| The Courier
Voters in Chackbay will decide Nov. 3 whether property owners will pay $30 more a year for fire-protection services.
Lafourche Parish Fire District 8-C, which contracts with the Chackbay Volunteer Fire Department for services, is asking voters to approve the additional $30 parcel fee increase beginning in 2021. It would raise an additional $60,000 a year.
It marks the first time the fire department has asked for an increase since the existing $45 parcel fee went to effect in 2005. With the $30 increase, Chackbay residents would pay $75 a year per occupied, addressed home or business on their property for 10 years.
The district will host a town hall meeting 6 p.m. Thursday to provide information about the proposed tax. The meeting will be held at Chackbay Fire Department Station 3, 103 Moonflower Drive. The meeting will also be live-streamed on the Chackbay Fire Department’s Facebook page.
Chackbay Fire Chief Josh Falgoust said the additional money will be used to pay for much-needed gear, trucks, station renovations and communications equipment.
A parcel fee is a kind flat property tax, where every resident pays the same amount, Lafourche Parish Tax Assessor Wendy Thibodeaux said.
“It’s kind of like a sales tax,” Thibodeaux said. “Everybody pays it. It’s defined at the parcel level, not at the value level. Everybody votes on the parcel fee.”
If the tax proposal fails, the $45 parcel fee will remain in effect because it was renewed in 2015, Thibodeaux said.
Falgoust said the parcel fee was put into practice in the Chackbay area because it was fairer to taxpayers.
“When this was first approved in 2005, there were a lot of property that were homestead-exempt, so you would just have a few people paying a lot of taxes,” he said. “So the fire district at that time decided the parcel fee was the fairest option. Chackbay doesn’t have a lot of commercial property, which is where some of these millages pick up their money. It’s worked well for us.”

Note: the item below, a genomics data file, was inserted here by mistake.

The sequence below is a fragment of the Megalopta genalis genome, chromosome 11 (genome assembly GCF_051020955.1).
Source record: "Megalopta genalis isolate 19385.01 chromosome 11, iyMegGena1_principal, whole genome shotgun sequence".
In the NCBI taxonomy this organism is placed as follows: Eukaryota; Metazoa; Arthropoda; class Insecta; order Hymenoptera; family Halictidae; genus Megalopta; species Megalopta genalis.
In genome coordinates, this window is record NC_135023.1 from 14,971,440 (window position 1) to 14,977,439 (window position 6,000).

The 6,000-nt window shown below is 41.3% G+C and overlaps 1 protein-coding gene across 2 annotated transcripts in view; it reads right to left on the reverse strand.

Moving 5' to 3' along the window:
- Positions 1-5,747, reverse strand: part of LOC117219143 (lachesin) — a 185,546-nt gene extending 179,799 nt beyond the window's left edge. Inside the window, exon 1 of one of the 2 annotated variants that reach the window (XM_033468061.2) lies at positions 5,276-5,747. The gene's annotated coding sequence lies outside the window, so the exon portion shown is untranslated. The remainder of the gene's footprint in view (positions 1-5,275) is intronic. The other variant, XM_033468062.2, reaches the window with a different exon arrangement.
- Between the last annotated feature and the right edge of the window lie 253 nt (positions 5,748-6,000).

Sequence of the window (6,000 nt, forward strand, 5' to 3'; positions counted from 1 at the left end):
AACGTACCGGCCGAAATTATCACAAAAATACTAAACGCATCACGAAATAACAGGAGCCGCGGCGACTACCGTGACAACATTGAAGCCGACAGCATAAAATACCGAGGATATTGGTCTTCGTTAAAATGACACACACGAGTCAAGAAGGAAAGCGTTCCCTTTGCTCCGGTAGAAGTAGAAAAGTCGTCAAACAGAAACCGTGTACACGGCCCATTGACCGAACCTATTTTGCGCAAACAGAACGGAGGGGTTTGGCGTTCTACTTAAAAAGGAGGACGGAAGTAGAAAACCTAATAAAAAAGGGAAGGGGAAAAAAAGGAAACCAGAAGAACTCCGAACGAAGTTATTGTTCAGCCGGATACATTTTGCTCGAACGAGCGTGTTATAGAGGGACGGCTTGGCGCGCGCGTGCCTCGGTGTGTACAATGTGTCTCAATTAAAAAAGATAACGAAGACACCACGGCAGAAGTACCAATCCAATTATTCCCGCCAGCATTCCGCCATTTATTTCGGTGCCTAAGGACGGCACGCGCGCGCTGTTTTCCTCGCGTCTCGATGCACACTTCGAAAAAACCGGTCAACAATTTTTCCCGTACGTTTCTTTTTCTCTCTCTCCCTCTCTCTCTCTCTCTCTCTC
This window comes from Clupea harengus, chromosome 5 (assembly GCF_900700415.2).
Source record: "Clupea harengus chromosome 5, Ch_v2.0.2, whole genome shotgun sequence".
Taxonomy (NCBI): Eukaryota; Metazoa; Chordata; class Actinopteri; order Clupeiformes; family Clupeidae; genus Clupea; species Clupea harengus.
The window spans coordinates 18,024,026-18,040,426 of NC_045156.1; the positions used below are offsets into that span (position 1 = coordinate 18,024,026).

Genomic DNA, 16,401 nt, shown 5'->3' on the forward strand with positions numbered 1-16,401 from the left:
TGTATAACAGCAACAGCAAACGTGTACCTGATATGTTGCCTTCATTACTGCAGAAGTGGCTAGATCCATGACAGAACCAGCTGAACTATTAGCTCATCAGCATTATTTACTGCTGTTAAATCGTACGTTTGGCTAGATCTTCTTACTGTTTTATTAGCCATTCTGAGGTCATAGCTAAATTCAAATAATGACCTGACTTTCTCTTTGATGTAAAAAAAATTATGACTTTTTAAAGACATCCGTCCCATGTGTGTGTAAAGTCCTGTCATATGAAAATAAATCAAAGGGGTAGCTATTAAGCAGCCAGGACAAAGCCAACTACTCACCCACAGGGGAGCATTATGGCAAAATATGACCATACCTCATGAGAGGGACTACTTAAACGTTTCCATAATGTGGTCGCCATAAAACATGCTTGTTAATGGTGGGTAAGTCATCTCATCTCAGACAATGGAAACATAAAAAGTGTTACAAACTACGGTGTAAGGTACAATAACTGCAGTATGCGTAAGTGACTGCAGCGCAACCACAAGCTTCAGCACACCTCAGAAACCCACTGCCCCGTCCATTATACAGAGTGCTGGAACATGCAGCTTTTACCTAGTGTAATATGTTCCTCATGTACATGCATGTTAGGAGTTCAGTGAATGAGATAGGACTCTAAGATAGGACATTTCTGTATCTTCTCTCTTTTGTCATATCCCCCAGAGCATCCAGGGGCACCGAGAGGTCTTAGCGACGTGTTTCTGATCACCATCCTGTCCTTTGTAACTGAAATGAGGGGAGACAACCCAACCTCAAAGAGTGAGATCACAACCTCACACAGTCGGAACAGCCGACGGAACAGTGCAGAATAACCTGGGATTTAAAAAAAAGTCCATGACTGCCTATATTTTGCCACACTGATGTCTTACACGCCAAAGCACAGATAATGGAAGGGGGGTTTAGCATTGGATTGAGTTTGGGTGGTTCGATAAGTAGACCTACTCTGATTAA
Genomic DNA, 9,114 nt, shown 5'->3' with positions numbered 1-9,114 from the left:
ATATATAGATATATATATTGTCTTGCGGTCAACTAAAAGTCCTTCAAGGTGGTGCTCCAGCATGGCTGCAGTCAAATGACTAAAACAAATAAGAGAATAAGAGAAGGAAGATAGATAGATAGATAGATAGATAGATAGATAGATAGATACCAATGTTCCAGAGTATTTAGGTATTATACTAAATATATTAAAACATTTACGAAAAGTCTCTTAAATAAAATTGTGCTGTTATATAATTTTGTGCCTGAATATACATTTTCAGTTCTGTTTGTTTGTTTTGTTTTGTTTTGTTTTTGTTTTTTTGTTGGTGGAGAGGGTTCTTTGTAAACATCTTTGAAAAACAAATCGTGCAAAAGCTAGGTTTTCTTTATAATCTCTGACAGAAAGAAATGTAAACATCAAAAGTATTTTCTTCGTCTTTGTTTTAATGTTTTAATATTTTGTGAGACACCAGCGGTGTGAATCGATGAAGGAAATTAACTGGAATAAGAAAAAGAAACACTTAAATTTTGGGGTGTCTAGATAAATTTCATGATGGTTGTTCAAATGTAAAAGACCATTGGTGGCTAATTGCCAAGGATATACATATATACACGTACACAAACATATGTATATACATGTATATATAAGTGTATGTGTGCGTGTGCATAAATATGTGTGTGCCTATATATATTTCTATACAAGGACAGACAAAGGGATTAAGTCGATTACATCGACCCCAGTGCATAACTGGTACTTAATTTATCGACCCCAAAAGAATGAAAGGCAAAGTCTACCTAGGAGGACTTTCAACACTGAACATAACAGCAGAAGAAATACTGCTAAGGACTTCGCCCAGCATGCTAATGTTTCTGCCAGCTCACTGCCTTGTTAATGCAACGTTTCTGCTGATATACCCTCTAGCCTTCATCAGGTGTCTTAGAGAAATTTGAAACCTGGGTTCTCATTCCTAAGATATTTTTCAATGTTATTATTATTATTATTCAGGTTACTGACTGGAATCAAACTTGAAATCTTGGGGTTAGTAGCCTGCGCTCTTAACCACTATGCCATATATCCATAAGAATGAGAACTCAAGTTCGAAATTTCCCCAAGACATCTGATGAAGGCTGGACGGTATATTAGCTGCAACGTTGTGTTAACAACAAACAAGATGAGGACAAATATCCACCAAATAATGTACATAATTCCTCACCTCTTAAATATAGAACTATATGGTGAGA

Falgoust said the parcel fee has paid for a new fire truck, hoses and other equipment to help maintain the department’s ranking with the Property Insurance Association of Louisiana. The association rates departments’ level of fire protection on a scale of 1 to 10, with 1 being the best, and a high ranking helps keep homeowners’ insurance costs low.
Chackbay was a Class 7 before the fee was implemented but is now a Class 5, Falgoust said.
“We’re not asking for a lot,” he said. “We’re just asking for enough to get by. Insurance rates are affected by it. Typically, if you have a fire department that goes up and down in ratings, that results in savings or extra costs, depending on which way things go. Personally, I think it would be cheaper to spend an additional $30 in taxes than my insurance going up $200 or $300.”
The 25-member all-volunteer fire department will be rated again in 2023. With the extra money, Falgoust said, department hopes to increase its insurance rating. Chackbay collected about $100,000 this year, he said.
“There’s a good possibility we could go to a 4, but I can’t make any promises,” he said. “All fire departments are rated the same. Some have a whole lot more money that we have. It’s time to start replacing equipment and gear for the firefighters. It doesn’t come cheap. Nobody gets paid. It’s a 100% volunteer fire department. This doesn’t go to salaries or anything like that.”
One of the department’s biggest fundraisers, the annual Gumbo Festival, was canceled this year because of coronavirus restrictions. The festival generates about 35% of the department’s revenue, Falgoust said.
The new tax hasn’t been without controversy. Some residents have questioned the timing of the proposed parcel fee.
“Wow this is out of control,” said one Facebook user. “Manage your money better plus you have a fair. People are already on hard times and if it’s not paid we lose our property. I don’t think so.”
Falgoust said he understands the local economy has taken a beating from the coronavirus outbreak.
“We understand this is poor timing, but it’s not by design,” he said. “Something like this takes a long time to make it to the ballot. It’s something we started working on well over a year ago. It was well in the works before COVID-19. There are a lot of factors we didn’t plan.”
In the end, Falgoust said the extra $30 would provide residents stronger fire protection and help protect firefighters.
“Our firefighters risk their lives for free, and all they ask for is that we have the money to purchase the equipment they need,” he said. “I don’t want to send anybody into a burning building with 25-year-old gear on.”
— Staff Writer Dan Copp can be reached at 448-7639 or at email@example.com. Follow him on Twitter @DanVCopp.
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